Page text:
1. In breach of the parties’ agreement his request was refused by the Defendant and she has until this date refused to honour her obligation to return the funds.

 

  1. A portion of the funds have now been transferred to the account of the Defendants’ lawyer Mr. Frank Elizabeth, Attorney at Law, who refuses to return the funds to the Plaintiff and has asked the Plaintiff to accept a sum of Pounds Sterling Fifty Thousand (£50,000/-) in full and final settlement of his claim since according to the said Attorney the Plaintiff did not have a valid legally enforceable claim in Seychelles Law and to walk away from the situation.

 

  1. The Defendant has refused to return or account for the balance of the funds transferred to her by the Plaintiff.

 

  1. As a result of the breach of agreement and failure to refund the Plaintiff the Pounds Sterling Two Hundred Thousand (£200,000/-) and account for the seed capital of Pounds 13,500/-, the Plaintiff is now out of pocket in the sum of £213,500 and cannot utilize the funds for the mentioned and other intended projects until he is fully reimbursed and compensated by the Defendant.

 

  1. By reason of the aforesaid the Plaintiff has suffered loss and damages as a result of the Defendant’s breach of agreement and failure to return what is not hers to the Plaintiff.

 

Particulars of loss and damage

                                                                                                                  UK POUNDS

(a) Money sent/given to the Defendant

without any account being given

to the Plaintiff                                                                                                213,500.00

 

(b) Loss of interest and opportunity

and continuing                                                                                              10,000.00

 

(c) Disappointment, anxiety and moral damages                                              30,000.00

 

                                                            Total                                                253,500.00

                                                                                                                   _________

 

  1. Despite repeated requests by the Plaintiff for the return of the funds or for a proper account of how they have been dealt with the Defendant has refused to respond to the Plaintiff’s requests.

 

Wherefore the Plaintiff prays this Honourable Court for a judgment ordering the Defendant to pay the Plaintiff the total sum of UK Pounds 253,500.00/- and continuing with interest and costs with effect from 21st August 2011.

 

  1. The Statement of Defence filed by the Appellant before the Supreme Court was a complete denial of all the averments in the plaint. It had been the Appellant’s position that there was no agreement whatsoever between her and the Appellant for any ventures, that neither she nor her sisters owned properties in their own right, that no money is due from her to the Respondent and that the Respondent has not suffered any loss or damages, and if he had, she is not liable for it. She has elaborated on this by saying that she was never made a shareholder or director of any Seychellois Limited Liability Company and that there was no agreement with the Respondent to finance any project or to transfer funds into the project from the UK to the Seychelles. The Appellant had denied that the Respondent “transferred any money into her account for the purpose of capitalisation of West Beach Holdings (Pty) Ltd or any other Company” and that she was a shareholder or director of the West Beach Holdings (Pty) Ltd or any other Company. Having said that, the Appellant had stated at paragraph 5 of the Defence that “if there was any agreement…everything that was stated outside Court between the parties cannot be repeated in Court as the same amounts to hearsay evidence and therefore not admissible in Court” and further at paragraph 13 of the Defence “that whatever oral discussion that took place between the Plaintiff and the Defendant outside the Court is covered by the “hearsay” rule and therefore it cannot be repeated or referred to in a Court of law as the same is inadmissible as evidence in the said Court”. Further the Appellant has alleged in her Defence that the Appellant had made contradictory statements in his plaint but having perused the averments in the plaint I have not found any such contradictions.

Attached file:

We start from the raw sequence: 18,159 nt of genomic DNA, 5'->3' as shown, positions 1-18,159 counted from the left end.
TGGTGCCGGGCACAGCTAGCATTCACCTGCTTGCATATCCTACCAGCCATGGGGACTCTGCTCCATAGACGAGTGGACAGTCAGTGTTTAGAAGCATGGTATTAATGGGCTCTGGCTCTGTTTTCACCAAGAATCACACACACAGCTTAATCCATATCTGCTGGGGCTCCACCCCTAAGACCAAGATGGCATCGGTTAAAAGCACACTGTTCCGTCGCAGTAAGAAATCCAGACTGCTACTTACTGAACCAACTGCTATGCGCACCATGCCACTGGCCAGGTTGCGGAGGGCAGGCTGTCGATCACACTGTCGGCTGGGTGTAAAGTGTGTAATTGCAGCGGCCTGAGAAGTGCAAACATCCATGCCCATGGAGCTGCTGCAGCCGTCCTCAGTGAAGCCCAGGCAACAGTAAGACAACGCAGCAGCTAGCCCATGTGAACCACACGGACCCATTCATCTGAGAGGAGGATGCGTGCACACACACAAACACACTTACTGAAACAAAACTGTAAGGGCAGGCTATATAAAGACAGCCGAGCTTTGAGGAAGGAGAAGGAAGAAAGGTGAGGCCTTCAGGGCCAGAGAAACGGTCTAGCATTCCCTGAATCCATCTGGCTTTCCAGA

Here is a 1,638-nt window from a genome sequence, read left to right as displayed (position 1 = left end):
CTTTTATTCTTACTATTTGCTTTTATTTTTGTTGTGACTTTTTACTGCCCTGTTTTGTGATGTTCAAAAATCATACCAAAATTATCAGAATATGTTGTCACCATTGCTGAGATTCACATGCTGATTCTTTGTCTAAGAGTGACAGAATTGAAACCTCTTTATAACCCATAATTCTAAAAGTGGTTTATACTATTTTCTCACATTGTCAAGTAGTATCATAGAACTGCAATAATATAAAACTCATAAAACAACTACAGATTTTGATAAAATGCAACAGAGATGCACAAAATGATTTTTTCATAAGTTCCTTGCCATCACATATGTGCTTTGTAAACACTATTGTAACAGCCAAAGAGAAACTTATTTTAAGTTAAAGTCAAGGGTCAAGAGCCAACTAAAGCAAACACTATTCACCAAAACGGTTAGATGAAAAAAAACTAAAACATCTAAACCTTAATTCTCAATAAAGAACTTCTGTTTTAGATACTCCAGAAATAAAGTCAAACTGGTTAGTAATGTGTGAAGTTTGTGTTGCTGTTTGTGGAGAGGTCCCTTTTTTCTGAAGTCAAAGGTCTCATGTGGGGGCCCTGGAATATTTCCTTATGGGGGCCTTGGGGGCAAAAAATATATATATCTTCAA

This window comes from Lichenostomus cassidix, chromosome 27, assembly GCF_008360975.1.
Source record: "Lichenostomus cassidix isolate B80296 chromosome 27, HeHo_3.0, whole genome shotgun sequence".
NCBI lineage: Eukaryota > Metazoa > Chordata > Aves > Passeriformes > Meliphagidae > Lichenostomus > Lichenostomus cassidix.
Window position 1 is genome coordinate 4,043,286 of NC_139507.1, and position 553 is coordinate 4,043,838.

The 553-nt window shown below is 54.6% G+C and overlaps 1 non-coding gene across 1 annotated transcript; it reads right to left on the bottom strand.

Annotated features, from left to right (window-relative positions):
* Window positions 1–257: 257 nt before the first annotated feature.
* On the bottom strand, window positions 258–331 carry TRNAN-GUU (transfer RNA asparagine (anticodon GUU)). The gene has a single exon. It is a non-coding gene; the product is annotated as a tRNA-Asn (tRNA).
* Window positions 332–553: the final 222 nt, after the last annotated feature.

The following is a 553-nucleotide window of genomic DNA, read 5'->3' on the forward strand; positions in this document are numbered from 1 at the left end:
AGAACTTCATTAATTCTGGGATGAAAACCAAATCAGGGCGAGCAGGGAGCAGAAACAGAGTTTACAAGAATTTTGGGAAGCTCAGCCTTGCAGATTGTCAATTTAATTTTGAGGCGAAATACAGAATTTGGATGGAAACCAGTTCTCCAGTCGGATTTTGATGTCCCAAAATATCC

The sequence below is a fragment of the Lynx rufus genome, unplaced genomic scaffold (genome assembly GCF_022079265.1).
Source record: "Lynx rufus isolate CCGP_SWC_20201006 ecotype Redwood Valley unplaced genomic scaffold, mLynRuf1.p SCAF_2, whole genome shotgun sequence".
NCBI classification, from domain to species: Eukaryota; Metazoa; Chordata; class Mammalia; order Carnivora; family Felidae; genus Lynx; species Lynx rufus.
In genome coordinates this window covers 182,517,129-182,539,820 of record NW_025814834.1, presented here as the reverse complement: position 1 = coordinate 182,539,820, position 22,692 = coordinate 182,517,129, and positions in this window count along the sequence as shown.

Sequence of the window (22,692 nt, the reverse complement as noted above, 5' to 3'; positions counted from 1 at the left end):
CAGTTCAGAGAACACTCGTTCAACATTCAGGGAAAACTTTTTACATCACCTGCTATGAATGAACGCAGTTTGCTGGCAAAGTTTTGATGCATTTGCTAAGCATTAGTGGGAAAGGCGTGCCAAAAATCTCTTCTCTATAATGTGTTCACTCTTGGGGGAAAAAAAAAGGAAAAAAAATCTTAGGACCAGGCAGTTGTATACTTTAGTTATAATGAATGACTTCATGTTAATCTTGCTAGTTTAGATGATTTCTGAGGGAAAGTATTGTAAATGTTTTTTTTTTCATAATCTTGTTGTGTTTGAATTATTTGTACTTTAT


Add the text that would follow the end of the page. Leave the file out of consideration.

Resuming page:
1. At paragraph 11 of the Defence, which is in answer to paragraph 11 of the plaint, the Appellant has averred that her Attorney does not know the Respondent and “has never communicated with him in any way, shape or form”. The Appellant had stated that her “Attorney had undertaken certain ‘without prejudice’ negotiations with the Plaintiff’s (Respondent herein) Attorney but these negotiations were confidential and covered by lawyer/client privilege and confidentiality”. The Appellant had stated that “pleading those communication in the… plaint amounts to unethical, unprofessional and immoral conduct by the Plaintiff’s (Respondent herein) Attorney for which the Defendant (Appellant herein) is legally advised that the Plaintiff’s (Respondent herein) Attorney can be sanctioned under the Legal Practitioner’s Act. The Appellant had averred that she had been advised that “the action of the Plaintiff’s (Respondent herein) Attorney is so serious that she is considering making a formal complaint to the Chief Justice to formally investigate the matter and to apply the sanction under the said Act if a wrong doing is found to have been committed by the Plaintiff’s (Respondent herein) Attorney”. The Appellant had averred that the contents of paragraph 11 of the plaint are nothing less than a desperate attempt by the Respondent “to influence the outcome of the case and give credibility to the Respondent’s otherwise elaborate and implausible story.”